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Reducing Climate Risks with Natural Infrastructure: 9 Case Studies

Louis Blumberg, The Nature Conservancy

Cover of Reducing Climate Risks with Natural Infrastructure
This report evaluates nine green infrastructure case studies in California. Each improves flood or coastal protection, provides habitat and preserves or restores the natural dynamics between water and land. We review the available data on the costs and benefits of each case and, where possible, compare this information with the costs and benefits of a gray alternative at the same site.

Over the past two centuries, efforts to control flooding have transformed California’s natural landscape. Rivers have been dammed and constrained by levees, wetlands have been drained and shorelines have been fortified against erosion. These projects
opened land to urban and agricultural development but at a huge and ongoing cost to fish, migratory birds and other wildlife throughout the state. Roughly 10 percent1 of California’s historic wetlands remain, nearly all major streams have been altered dramatically and more than 100 miles of the state’s coastline have been armored with rock and concrete.
Despite these measures—implemented at great expense—significant risks to people and property remain. Coastal erosion threatens homes from San Clemente to Santa Barbara to Pacifica. Along the shores of San Francisco Bay, at least $29 billion in property, including major business centers, is currently at risk from a 100-year flood.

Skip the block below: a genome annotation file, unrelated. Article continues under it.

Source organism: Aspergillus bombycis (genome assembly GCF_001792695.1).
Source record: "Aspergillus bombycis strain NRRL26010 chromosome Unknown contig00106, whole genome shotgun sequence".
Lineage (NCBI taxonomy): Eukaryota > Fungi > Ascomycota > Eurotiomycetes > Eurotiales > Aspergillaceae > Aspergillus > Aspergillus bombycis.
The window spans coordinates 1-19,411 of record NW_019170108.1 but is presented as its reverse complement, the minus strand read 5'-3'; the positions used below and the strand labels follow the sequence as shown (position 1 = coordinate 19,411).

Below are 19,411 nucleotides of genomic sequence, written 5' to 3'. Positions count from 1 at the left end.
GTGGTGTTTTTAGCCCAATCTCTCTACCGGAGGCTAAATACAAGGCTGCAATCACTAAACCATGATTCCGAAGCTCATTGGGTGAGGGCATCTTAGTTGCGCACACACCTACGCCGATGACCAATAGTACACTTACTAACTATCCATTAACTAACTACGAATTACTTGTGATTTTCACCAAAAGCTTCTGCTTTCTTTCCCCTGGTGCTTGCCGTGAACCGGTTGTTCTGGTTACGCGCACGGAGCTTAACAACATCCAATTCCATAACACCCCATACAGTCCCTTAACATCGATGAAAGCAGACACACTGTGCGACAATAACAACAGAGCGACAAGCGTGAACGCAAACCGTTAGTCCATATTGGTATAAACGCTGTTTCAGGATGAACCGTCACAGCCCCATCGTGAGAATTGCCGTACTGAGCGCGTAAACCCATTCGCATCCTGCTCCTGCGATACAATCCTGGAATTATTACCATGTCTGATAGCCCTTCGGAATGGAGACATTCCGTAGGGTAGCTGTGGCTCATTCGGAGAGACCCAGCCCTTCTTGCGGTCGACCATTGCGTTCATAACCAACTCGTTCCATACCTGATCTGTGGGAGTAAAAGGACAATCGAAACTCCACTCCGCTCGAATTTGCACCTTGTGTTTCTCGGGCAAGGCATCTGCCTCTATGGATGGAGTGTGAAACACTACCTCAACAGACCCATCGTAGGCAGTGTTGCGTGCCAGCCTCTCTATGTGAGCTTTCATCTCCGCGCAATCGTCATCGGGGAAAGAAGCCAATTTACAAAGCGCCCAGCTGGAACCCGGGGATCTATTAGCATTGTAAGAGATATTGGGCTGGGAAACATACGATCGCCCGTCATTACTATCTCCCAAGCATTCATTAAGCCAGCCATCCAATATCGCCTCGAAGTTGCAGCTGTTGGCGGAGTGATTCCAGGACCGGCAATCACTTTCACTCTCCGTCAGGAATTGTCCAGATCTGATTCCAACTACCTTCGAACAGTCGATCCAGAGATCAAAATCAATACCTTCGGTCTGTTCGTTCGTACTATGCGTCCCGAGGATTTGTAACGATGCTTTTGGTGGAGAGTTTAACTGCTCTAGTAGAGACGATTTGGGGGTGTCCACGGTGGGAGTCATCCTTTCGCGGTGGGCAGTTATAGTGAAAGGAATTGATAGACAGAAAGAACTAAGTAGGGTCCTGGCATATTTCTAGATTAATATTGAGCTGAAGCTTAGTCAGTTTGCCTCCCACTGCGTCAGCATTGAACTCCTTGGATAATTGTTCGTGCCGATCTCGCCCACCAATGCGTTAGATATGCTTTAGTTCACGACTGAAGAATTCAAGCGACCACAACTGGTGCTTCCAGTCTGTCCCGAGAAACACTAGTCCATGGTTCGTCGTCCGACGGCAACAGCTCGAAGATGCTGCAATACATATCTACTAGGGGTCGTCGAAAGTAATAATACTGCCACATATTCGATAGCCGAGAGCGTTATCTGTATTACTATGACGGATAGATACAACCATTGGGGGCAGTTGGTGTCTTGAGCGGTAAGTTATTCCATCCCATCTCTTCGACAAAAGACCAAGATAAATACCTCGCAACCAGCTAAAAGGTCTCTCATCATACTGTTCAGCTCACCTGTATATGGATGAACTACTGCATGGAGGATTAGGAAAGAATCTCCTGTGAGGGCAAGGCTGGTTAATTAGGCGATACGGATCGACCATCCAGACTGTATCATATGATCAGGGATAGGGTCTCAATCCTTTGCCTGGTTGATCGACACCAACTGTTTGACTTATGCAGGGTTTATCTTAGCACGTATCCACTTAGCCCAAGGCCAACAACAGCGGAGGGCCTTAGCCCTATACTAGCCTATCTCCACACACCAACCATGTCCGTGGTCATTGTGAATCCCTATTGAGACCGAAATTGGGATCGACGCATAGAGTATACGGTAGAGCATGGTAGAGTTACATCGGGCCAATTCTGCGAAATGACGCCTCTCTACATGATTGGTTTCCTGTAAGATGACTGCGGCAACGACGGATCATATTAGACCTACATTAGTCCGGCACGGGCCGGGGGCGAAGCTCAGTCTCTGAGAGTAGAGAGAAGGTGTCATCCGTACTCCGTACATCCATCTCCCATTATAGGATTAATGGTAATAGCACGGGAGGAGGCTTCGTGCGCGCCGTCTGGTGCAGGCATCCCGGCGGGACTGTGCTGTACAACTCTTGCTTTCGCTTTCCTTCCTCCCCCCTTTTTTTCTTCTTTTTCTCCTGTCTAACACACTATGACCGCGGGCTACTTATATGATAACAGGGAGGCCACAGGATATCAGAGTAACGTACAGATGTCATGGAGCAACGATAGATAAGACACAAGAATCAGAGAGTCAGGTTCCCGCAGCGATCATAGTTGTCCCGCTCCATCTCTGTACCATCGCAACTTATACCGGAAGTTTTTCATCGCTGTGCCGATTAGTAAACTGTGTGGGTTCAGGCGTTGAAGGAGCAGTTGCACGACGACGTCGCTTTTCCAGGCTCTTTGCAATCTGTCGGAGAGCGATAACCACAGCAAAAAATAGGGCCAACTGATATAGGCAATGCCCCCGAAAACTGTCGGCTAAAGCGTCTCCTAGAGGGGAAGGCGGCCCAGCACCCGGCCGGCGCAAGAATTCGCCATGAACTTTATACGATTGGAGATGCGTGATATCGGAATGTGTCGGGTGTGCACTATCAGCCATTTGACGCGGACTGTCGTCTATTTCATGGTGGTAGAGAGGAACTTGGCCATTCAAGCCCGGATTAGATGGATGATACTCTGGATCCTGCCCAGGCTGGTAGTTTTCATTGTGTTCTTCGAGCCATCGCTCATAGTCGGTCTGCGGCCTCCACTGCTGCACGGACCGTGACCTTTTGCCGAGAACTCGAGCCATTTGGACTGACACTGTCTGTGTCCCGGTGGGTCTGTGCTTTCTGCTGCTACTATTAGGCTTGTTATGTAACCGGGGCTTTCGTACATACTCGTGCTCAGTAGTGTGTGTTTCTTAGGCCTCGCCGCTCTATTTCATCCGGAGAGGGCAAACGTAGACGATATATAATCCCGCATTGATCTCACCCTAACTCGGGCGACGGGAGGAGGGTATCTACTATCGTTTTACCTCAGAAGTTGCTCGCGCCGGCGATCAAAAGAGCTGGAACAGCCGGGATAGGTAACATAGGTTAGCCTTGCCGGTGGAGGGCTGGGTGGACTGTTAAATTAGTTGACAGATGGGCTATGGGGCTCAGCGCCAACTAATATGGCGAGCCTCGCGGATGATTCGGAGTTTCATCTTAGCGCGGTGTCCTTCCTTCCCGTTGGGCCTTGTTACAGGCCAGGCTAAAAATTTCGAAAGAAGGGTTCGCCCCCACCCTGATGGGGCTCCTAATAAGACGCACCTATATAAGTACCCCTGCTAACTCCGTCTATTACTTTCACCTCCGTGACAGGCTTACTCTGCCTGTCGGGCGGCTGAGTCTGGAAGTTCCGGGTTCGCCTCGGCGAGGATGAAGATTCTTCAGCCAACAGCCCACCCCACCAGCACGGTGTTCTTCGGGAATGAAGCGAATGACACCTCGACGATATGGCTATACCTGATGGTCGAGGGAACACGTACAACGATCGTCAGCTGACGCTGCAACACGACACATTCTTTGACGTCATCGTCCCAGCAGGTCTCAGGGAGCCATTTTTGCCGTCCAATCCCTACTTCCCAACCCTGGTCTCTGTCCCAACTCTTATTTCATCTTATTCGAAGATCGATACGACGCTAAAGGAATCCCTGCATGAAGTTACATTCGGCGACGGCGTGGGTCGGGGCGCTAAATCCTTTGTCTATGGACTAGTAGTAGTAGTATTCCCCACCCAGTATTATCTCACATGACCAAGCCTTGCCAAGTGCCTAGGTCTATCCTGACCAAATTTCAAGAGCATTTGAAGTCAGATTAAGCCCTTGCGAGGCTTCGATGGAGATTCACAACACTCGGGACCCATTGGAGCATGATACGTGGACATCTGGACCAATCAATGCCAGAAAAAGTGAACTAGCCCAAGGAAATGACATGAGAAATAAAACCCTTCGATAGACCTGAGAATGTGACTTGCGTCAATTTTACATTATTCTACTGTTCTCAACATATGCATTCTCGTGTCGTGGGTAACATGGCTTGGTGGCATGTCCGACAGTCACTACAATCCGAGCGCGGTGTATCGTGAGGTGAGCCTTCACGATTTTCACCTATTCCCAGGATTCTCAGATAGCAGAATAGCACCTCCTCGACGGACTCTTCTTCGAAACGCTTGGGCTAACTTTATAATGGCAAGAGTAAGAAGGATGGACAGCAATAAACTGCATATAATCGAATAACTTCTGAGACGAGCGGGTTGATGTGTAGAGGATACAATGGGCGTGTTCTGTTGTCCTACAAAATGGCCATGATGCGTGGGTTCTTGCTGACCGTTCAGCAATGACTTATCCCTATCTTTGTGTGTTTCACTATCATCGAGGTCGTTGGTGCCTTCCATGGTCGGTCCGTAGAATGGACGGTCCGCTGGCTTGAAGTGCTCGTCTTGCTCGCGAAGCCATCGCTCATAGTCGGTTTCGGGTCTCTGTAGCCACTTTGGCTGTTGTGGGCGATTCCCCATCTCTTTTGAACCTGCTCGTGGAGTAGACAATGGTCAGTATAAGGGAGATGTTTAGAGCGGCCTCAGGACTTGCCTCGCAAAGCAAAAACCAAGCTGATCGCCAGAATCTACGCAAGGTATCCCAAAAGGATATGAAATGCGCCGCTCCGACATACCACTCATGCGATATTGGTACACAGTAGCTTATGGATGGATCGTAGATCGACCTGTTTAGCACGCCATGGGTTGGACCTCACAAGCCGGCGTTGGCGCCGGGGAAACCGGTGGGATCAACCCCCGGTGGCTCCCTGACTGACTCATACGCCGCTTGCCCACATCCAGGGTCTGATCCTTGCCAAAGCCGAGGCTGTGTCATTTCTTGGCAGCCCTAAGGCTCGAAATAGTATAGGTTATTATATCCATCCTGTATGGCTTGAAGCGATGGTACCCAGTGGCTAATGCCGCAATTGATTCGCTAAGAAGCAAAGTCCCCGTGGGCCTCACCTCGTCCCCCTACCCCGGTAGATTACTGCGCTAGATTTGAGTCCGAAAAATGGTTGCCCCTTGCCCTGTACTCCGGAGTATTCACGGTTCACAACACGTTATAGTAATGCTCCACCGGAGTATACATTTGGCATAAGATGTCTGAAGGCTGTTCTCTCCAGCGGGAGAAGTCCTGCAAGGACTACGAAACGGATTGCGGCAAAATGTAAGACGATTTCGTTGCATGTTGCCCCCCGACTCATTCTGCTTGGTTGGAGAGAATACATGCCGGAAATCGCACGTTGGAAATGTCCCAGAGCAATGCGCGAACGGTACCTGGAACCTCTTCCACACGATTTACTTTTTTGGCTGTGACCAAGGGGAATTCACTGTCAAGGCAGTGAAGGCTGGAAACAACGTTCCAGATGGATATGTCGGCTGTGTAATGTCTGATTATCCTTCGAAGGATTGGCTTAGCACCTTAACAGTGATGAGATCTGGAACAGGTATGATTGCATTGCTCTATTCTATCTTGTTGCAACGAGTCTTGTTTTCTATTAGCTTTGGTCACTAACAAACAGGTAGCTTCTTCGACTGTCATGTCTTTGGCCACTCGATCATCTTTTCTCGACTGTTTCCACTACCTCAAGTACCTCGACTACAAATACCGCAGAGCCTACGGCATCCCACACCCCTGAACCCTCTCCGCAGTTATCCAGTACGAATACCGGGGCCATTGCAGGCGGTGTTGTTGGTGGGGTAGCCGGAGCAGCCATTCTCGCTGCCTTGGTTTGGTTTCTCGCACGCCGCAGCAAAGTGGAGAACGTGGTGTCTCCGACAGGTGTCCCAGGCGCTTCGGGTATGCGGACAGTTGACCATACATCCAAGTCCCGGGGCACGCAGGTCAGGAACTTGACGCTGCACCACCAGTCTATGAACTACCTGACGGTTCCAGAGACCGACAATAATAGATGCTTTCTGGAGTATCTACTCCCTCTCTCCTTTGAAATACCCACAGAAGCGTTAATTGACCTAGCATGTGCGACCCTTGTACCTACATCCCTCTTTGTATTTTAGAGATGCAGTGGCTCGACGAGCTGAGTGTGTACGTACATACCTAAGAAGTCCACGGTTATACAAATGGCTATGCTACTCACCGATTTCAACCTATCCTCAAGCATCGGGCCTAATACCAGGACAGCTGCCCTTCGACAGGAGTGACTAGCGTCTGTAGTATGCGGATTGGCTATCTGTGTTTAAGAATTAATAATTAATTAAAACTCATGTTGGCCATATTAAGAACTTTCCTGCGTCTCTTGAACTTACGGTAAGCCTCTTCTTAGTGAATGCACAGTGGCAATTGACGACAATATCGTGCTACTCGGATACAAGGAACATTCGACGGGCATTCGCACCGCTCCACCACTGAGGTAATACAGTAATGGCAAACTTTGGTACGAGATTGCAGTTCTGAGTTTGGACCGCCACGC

Climate change is expected to drive a combination of extreme weather and sea level rise that will increase the risk of flooding in California. The Intergovernmental Panel on Climate Change, the leading international body for the assessment of climate change, anticipates a significant increase in heavy precipitation events, translating to increased flood risk in many watersheds. The state Ocean Protection Council projects that sea level will rise five to 25 inches by 2050, and 17 to 66 inches by 2100.
Already, the state’s communities are considering how to respond to the growing risks. Much is at stake, as substantial resources likely will be devoted to protecting communities. For example, Louisiana recently adopted a $50 billion plan to prepare for rising sea levels and future storms.
As California considers how to adapt to a changing climate, planners often focus on defensive infrastructure with a negative habitat impact: bigger levees, rock walls to protect coastlines or even giant sea gates.
But California can follow a different path. With natural or “green” infrastructure that leverages natural processes to reduce risk to human lives, property and businesses, the state can build resilience to the coming changes while restoring natural habitats instead of degrading them.
“Green” or “natural” infrastructure can include a range of strategies. Some projects focus on preserving existing natural systems, while others are highly engineered, combining green techniques with more traditional “gray” approaches.